Page:Transactions of the Geological Society, 1st series, vol. 2.djvu/436

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Dr. Mac Culloch on the Geology of

of assuming a good polish, and form ornamental stones of equal novelty and beauty. We have long been indebted to foreign countries for substances which our own island produces in abundance, and in no instance have the powers of established habits and prejudices been carried further than in the preference given to many of their insignificant marbles and porphyries, while our own, either similar or superior, have been neglected. To encourage commerce and the arts is not unworthy of a Society, which, like ours, has in view among other objects, the investigation of an important branch of the natural history of our own country. Let us not suffer ourselves to be misled by the imposing aspect of independence and disinterestedness which philosophy assumes when employed in investigating general principles, and, contented with the splendour by which science is surrounded, refer to others the humble task of converting it to useful purposes. It is the chief boast of science, that while it occupies the mind in pursuits by which it is exalted and interested, it tends at the same time to better the condition of life, by adding to its enjoyments, or taking from its inconveniences.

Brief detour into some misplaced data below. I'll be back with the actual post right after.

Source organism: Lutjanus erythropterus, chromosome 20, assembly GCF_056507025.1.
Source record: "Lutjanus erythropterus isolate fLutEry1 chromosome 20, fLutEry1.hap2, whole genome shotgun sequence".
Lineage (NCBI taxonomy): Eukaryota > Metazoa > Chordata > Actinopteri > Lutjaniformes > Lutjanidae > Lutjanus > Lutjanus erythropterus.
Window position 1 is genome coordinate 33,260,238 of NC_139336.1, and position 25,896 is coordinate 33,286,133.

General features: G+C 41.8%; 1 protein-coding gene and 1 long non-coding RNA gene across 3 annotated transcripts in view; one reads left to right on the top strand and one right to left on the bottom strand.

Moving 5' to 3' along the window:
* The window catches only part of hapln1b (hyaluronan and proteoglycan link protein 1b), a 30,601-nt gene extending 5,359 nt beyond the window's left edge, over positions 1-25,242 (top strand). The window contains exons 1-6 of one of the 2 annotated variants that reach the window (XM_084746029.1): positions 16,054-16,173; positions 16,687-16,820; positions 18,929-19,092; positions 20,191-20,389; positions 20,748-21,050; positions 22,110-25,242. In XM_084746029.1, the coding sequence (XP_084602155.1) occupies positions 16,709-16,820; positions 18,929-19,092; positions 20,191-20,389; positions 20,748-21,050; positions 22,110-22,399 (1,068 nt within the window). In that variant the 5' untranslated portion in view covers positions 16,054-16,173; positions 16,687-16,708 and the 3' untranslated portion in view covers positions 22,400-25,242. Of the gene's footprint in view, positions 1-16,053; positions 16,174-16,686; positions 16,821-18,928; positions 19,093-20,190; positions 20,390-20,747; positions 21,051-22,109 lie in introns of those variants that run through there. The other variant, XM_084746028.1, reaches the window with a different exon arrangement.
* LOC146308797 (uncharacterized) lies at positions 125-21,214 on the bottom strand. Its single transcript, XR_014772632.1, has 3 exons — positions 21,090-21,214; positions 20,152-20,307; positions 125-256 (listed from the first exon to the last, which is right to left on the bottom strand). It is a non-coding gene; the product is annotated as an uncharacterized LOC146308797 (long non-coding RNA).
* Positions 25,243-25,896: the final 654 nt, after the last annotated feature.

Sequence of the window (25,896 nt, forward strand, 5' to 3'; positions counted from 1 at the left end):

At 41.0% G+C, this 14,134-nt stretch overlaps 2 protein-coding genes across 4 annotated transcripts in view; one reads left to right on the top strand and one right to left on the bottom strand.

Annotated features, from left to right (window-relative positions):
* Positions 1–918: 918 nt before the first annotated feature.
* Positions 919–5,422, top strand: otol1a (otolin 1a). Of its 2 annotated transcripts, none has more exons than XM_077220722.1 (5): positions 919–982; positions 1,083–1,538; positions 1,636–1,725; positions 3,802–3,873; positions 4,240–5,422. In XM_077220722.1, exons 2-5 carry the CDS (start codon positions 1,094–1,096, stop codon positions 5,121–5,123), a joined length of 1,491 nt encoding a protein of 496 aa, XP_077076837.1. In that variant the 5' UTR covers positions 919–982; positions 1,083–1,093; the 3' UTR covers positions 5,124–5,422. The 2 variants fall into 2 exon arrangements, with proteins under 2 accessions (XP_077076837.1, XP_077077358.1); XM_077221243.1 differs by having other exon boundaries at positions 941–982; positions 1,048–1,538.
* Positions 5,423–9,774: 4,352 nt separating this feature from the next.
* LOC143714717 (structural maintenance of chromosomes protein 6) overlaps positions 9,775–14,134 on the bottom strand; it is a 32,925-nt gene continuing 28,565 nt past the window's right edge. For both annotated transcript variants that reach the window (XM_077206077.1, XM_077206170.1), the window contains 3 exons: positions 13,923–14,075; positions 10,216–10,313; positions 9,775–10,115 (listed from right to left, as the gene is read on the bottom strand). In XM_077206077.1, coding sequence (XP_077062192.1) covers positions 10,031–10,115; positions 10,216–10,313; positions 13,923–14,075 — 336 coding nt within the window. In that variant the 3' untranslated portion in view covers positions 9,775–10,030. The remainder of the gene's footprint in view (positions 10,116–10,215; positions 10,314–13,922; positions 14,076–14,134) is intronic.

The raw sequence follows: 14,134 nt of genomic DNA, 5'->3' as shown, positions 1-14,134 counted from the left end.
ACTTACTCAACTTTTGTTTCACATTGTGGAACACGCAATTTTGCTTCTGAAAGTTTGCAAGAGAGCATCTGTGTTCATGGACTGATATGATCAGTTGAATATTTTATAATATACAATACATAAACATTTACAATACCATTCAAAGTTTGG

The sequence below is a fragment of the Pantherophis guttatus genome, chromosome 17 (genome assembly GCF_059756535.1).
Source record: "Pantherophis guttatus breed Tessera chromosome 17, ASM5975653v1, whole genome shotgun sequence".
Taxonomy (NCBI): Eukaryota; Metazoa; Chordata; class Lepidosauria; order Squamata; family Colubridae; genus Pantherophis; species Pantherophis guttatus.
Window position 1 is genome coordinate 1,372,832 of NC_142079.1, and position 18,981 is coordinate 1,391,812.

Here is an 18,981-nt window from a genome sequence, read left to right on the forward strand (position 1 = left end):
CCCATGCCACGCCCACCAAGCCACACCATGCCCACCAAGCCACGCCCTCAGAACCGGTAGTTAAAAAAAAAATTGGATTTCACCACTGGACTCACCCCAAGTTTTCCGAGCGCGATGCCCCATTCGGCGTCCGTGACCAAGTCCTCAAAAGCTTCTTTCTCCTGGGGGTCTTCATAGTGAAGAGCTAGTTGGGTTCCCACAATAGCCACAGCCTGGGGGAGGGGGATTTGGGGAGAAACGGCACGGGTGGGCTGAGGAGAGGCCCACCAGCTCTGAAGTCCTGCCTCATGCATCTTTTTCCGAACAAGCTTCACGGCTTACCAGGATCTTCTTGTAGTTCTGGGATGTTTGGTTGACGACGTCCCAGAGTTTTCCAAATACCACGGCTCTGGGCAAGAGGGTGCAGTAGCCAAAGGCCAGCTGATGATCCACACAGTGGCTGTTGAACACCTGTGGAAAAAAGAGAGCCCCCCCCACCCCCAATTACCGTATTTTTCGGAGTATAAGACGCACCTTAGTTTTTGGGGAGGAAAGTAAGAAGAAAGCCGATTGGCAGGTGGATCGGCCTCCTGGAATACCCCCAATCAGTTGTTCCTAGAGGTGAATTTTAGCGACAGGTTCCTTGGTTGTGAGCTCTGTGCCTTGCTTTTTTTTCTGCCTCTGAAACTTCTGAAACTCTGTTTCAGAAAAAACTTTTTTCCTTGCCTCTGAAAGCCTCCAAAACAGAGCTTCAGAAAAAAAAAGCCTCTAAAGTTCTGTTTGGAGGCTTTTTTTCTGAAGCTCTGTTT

Arran. Goatfield.

The general disposition, as well as the particular details of the geology of Arran being universally known, I need not enter into any description of them. I may merely remark, that the group of mountains which constitutes the most elevated part of this island, consists of a mass of granite, of which Goatfield is the highest point. Various ridges, separating deep vallies of sudden declivity, branch from the higher parts of the group in different directions.